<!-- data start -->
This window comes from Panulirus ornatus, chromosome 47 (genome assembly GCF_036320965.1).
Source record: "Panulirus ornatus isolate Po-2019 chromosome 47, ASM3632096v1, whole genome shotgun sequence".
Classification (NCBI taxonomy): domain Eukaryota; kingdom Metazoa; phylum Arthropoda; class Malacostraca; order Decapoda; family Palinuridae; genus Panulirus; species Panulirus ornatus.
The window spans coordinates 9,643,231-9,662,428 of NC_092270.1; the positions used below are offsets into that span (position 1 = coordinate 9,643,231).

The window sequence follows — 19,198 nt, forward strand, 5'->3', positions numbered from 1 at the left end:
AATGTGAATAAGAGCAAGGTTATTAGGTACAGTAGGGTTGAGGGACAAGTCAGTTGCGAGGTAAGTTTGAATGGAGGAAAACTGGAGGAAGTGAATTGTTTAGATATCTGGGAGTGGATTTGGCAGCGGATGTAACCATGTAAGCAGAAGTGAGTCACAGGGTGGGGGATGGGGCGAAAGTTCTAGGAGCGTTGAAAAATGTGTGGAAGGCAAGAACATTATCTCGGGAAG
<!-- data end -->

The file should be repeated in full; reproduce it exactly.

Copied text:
This window comes from Panulirus ornatus, chromosome 47 (genome assembly GCF_036320965.1).
Source record: "Panulirus ornatus isolate Po-2019 chromosome 47, ASM3632096v1, whole genome shotgun sequence".
Classification (NCBI taxonomy): domain Eukaryota; kingdom Metazoa; phylum Arthropoda; class Malacostraca; order Decapoda; family Palinuridae; genus Panulirus; species Panulirus ornatus.
The window spans coordinates 9,643,231-9,662,428 of NC_092270.1; the positions used below are offsets into that span (position 1 = coordinate 9,643,231).

The window sequence follows — 19,198 nt, forward strand, 5'->3', positions numbered from 1 at the left end:
AATGTGAATAAGAGCAAGGTTATTAGGTACAGTAGGGTTGAGGGACAAGTCAGTTGCGAGGTAAGTTTGAATGGAGGAAAACTGGAGGAAGTGAATTGTTTAGATATCTGGGAGTGGATTTGGCAGCGGATGTAACCATGTAAGCAGAAGTGAGTCACAGGGTGGGGGATGGGGCGAAAGTTCTAGGAGCGTTGAAAAATGTGTGGAAGGCAAGAACATTATCTCGGGAAG